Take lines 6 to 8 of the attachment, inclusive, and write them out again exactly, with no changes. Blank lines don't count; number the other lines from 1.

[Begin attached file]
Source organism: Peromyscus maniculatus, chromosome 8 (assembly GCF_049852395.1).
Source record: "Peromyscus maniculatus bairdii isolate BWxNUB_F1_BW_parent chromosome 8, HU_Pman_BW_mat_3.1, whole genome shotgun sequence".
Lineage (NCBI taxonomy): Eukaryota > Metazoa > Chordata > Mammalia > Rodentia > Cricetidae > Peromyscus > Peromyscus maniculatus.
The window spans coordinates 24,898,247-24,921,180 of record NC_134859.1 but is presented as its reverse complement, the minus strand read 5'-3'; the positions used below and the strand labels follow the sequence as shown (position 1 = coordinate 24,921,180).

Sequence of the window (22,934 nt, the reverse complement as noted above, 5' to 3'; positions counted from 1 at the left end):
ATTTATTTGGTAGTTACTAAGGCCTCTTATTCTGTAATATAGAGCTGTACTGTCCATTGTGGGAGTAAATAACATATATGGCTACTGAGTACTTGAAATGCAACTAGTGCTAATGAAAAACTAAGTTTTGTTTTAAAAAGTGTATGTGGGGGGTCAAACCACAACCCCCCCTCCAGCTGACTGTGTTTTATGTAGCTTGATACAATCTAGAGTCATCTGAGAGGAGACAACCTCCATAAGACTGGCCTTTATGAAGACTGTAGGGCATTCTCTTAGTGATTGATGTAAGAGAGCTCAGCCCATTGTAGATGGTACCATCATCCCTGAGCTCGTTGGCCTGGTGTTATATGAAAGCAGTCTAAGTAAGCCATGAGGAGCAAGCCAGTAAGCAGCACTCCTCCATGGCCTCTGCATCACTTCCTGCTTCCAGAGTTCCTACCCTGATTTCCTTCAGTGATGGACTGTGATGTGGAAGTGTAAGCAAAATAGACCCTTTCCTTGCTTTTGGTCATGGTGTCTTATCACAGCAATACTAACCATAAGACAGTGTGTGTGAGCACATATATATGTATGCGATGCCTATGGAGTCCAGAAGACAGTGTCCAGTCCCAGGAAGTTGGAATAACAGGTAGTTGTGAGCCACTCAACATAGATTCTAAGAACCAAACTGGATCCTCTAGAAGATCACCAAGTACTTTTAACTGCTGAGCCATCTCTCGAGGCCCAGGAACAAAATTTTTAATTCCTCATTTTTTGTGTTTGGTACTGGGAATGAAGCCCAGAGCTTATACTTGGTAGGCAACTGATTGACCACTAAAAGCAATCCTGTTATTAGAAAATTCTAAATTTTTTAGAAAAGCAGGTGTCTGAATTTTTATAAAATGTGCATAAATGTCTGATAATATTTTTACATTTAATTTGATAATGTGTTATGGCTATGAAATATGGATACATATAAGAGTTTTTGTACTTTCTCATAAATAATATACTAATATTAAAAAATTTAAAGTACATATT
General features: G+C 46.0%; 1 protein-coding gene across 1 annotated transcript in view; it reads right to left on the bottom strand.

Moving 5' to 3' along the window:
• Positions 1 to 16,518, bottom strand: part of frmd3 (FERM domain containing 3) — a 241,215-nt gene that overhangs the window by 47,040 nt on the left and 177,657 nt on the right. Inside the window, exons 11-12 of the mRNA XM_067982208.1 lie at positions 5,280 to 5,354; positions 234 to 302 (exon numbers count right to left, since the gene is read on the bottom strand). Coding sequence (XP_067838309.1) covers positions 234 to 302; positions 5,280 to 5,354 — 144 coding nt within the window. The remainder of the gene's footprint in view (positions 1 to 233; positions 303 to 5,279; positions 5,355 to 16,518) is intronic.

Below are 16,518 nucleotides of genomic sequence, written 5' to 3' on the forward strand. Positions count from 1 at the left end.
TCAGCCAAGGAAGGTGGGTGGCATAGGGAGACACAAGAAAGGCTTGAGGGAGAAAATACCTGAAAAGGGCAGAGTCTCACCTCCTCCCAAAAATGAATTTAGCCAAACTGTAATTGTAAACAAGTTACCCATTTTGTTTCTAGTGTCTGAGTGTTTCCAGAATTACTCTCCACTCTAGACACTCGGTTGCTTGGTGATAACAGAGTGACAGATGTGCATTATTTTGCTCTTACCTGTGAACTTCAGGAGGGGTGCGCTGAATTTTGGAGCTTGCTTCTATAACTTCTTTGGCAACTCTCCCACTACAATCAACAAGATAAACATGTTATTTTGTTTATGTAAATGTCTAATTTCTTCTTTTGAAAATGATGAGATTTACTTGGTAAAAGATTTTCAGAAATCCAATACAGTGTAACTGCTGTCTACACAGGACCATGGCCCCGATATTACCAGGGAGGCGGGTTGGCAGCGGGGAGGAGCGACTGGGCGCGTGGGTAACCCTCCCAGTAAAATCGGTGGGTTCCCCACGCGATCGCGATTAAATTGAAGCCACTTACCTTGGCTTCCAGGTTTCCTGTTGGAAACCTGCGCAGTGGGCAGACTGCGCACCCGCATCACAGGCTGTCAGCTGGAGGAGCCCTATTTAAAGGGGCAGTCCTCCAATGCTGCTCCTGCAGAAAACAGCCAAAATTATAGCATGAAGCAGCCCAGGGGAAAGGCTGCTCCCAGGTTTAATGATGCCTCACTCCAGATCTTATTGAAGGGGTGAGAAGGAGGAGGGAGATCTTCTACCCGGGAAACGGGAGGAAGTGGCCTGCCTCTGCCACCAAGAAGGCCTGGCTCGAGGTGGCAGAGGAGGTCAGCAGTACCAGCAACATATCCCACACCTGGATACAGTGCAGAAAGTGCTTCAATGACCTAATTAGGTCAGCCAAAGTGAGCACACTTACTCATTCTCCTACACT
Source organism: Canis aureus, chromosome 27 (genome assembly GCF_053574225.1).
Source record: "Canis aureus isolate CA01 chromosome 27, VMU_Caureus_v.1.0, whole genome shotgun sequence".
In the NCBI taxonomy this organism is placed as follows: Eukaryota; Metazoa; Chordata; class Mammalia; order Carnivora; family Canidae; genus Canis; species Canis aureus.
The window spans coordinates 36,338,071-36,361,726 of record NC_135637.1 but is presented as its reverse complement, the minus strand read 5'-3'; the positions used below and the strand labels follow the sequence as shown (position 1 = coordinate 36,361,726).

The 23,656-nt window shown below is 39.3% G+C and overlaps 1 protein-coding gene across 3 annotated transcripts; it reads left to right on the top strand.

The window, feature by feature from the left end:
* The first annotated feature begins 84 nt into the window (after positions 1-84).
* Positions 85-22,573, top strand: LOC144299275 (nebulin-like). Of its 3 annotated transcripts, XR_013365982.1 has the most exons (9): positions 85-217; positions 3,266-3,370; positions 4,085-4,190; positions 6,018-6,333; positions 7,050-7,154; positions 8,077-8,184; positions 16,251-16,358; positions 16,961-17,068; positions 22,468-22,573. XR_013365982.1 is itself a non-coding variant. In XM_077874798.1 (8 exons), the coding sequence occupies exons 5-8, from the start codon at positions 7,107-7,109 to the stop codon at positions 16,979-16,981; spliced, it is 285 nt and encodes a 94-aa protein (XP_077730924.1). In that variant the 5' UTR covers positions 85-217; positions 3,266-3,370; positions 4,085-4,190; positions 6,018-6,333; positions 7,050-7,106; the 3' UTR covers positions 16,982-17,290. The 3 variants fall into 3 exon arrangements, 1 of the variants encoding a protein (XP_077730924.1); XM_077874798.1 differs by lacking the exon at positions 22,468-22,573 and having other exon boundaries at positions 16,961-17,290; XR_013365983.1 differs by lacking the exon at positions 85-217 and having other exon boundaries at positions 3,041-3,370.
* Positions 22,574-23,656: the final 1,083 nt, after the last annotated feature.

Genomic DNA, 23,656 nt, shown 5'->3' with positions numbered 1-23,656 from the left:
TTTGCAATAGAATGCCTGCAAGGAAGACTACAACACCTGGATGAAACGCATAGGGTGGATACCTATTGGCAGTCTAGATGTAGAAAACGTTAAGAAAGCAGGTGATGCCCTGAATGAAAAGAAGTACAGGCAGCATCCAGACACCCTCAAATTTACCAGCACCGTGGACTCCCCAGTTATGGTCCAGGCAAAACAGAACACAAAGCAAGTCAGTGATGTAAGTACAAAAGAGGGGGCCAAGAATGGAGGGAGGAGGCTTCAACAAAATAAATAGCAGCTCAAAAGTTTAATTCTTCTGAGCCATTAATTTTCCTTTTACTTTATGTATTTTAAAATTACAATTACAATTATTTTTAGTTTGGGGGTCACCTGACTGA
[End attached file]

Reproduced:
ATTTATTTGGTAGTTACTAAGGCCTCTTATTCTGTAATATAGAGCTGTACTGTCCATTGTGGGAGTAAATAACATATATGGCTACTGAGTACTTGAAATGCAACTAGTGCTAATGAAAAACTAAGTTTTGTTTTAAAAAGTGTATGTGGGGGGTCAAACCACAACCCCCCCTCCAGCTGACTGTGTTTTATGTAGCTTGATACAATCTAGAGTCATCTGAGAGGAGACAACCTCCATAAGACTGGCCTTTATGAAGACTGTAGGGCATTCTCTTAGTGATTGATGTAAGAGAGCTCAGCCCATTGTAGATGGTACCATCATCCCTGAGCTCGTTGGCCTGGTGTTATATGAAAGCAGTCTAAGTAAGCCATGAGGAGCAAGCCAGTAAGCAGCACTCCTCCATGGCCTCTGCATCACTTCCTGCTTCCAGAGTTCCTACCCTGATTTCCTTCAGTGATGGACTGTGATGTGGAAGTGTAAGCAAAATAGACCCTTTCCTTGCTTTTGGTCATGGTGTCTTATCACAGCAATACTAACCATAAGACAGTGTGTGTGAGCACATATATATGTATGCGATGCCTATGGAGTCCAGAAGACAGTGTCCAGTCCCAGGAAGTTGGAATAACAGGTAGTTGTGAGCCACTCAACATAGATTCTAAGAACCAAACTGGATCCTCTAGAAGATCACCAAGTACTTTTAACTGCTGAGCCATCTCTCGAGGCCCAGGAACAAAATTTTTAATTCCTCATTTTTTGTGTTTGGTACTGGGAATGAAGCCCAGAGCTTATACTTGGTAGGCAACTGATTGACCACTAAAAGCAATCCTGTTATTAGAAAATTCTAAATTTTTTAGAAAAGCAGGTGTCTGAATTTTTATAAAATGTGCATAAATGTCTGATAATATTTTTACATTTAATTTGATAATGTGTTATGGCTATGAAATATGGATACATATAAGAGTTTTTGTACTTTCTCATAAATAATATACTAATATTAAAAAATTTAAAGTACATATT
General features: G+C 46.0%; 1 protein-coding gene across 1 annotated transcript in view; it reads right to left on the bottom strand.

Moving 5' to 3' along the window: